Hogmanay – Time for New Year’s Resolutions

Hogmanay is a time for New Year’s Resolutions, ours is let’s reclaim our city from hidden networks and businesses carving up Edinburgh for profit.

The Underbelly Hogmanay fiasco goes on and on.

It’s worth remembering that this isn’t new.

The same company met opposition when they offered people “volunteer certificates” to “Hogmanay Ambassadors” in return for working at New Year, back in 2017. Unite and Better than Zero weren’t impressed.   

First of all we have been overwhelmed by the numbers of people registering with Citizen after the latest Underbelly debacle. We can’t respond individually but EVERY single one of you will be contacted in the New Year about our events and how to get involved. There are hundreds and hundreds of you. It feels like a dam has burst and I don’t quite know why, or why now.

Anyway we’ll be announcing our long-planned public meeting about short-term lets in January very soon and then announcing other ways to get involved so you can participate in creating the Manifesto of the City.

Read Libby Brooks in the Guardian here and Kevin McKenna in the Observer here.

We completely support the call from Councillor Mandy Watt who said:

“They (Underbelly) are not fit to have the contract and it should be brought back in-house. The council should consider breaking up the contract into manageable pieces and let local traders and communities run Edinburgh’s Christmas and Hogmanay.”

We’ve been saying this for a very long time.

Back in September we published this outlining some possible criteria for how we should or could commission groups to put on events in winter and at New Year. It’s called ‘Reimagining Christmas’.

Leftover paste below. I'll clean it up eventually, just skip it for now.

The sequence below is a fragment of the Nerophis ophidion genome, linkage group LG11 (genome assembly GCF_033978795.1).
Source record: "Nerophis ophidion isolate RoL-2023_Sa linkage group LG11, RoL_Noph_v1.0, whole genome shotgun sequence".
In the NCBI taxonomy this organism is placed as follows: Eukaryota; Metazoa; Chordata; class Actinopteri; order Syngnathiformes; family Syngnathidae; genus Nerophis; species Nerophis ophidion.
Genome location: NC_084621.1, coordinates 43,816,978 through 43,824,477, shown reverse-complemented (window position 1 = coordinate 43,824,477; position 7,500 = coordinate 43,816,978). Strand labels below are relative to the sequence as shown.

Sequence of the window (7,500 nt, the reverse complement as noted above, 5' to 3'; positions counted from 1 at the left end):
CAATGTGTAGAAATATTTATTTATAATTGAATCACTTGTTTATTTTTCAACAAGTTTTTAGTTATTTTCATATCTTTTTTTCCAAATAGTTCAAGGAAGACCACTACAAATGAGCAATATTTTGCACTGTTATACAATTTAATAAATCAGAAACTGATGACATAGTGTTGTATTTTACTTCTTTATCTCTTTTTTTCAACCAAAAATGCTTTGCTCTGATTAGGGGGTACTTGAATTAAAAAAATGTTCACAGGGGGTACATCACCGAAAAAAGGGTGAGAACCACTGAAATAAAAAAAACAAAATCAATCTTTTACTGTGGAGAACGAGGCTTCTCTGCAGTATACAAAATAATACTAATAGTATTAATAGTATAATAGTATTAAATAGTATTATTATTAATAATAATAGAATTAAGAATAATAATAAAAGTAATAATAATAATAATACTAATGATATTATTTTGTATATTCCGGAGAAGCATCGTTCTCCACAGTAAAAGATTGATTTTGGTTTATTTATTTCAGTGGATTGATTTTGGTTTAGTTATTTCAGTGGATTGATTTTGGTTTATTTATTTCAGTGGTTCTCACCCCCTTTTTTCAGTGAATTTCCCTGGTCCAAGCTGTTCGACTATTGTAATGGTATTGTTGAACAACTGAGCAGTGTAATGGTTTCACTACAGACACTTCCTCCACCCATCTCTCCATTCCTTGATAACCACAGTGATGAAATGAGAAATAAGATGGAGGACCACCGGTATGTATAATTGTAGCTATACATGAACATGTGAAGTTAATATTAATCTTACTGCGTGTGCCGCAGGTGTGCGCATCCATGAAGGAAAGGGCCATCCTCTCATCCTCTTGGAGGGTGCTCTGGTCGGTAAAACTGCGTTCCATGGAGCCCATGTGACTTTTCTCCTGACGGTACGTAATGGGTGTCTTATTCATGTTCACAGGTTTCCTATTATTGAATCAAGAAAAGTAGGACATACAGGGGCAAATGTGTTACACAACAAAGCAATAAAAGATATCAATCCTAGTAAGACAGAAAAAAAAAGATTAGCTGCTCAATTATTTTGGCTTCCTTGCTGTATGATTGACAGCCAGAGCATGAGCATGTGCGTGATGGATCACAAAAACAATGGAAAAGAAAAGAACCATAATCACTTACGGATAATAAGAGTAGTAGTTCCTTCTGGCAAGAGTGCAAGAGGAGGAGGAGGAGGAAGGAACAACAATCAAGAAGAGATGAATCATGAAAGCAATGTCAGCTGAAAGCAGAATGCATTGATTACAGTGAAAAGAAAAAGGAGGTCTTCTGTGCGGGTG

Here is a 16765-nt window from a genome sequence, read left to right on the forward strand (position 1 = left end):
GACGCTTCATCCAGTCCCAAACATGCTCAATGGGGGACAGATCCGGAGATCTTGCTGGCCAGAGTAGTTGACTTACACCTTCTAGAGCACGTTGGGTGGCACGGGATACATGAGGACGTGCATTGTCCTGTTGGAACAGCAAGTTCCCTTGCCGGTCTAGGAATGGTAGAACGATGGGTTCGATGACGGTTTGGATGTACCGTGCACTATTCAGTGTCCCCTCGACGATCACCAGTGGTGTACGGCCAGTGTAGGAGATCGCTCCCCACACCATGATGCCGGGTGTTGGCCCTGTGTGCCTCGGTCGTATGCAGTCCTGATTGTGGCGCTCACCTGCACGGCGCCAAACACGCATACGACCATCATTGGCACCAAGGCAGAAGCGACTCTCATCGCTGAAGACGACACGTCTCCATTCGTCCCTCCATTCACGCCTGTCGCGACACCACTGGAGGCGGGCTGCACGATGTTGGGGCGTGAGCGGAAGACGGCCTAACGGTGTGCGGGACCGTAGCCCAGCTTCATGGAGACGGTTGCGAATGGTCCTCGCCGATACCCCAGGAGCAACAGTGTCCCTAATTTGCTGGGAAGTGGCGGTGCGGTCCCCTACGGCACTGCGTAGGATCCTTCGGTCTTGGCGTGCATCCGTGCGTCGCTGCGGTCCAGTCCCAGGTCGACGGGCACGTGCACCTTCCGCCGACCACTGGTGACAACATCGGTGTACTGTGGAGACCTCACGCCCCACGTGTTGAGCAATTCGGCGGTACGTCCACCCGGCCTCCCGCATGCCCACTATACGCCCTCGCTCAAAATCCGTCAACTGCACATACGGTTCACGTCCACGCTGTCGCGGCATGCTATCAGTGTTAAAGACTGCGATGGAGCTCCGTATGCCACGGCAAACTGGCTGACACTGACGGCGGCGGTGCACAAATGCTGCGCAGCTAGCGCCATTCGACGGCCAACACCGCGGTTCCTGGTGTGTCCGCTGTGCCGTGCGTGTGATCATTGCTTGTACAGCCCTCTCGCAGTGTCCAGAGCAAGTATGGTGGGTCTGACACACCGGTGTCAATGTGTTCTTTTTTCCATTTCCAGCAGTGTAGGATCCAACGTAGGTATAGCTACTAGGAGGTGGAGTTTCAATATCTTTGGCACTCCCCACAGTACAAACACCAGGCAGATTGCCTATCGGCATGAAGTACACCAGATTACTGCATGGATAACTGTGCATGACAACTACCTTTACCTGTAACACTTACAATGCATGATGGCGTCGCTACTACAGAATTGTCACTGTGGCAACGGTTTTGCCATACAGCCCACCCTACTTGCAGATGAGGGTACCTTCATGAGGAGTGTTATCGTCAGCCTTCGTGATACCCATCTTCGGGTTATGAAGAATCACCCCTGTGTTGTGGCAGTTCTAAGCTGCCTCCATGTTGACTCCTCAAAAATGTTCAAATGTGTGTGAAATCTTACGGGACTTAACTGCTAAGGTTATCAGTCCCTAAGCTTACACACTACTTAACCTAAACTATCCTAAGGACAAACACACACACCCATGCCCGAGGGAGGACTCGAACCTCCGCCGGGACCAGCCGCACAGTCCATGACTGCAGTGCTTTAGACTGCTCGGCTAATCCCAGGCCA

Now – in the wake of all this – Underbelly seem to be spinning desperately. At first it was all fine, then it was  that this had been the arrangement for years, now it’s all a terrible misunderstanding.
The reality is that this is not about one incident but the whole relationship between the city its residents and this company- and the widespread resentment that they are completely unregulated and given far too much power.
Why should one private company be in charge of entire cultural experiences?
One of the key unanswered questions is what is the process by which this company secures long term contracts with the city to provide events which many people believe are poorly managed and badly conceived?
Secondly how is it possible to be both in receipt of public funding and simultaneously claiming that you won’t reveal your profits for commercial confidentiality?
That stinks.
It’s more “Follow the Cash Cow” than “Follow the Cow”.
Since the latest controversy Citizen has been inundated with hundreds of requests from people to join up.
Citizen is a network of people working to re-imagine the city as a sustainable place for people to live in, not just a space for consumption and profit.
Next year we’ll be hosting a series of events bringing people together who want to reclaim and reimagine the city. Join us by sending your details via our contact form here.
1 comment
  1. Kevin McKenna (Guardian article on the link) is wrong. Underbelly has no connection with Edinburgh’s ‘International Festival’ (the Original Festival, often referred to as the ‘official’ Festival). It doesn’t run the Fringe Festival either, although it does curate its own programme and venues under the Fringe umbrella.. This is just a matter of fact, although not one that negates the thrust of Mike’s article.

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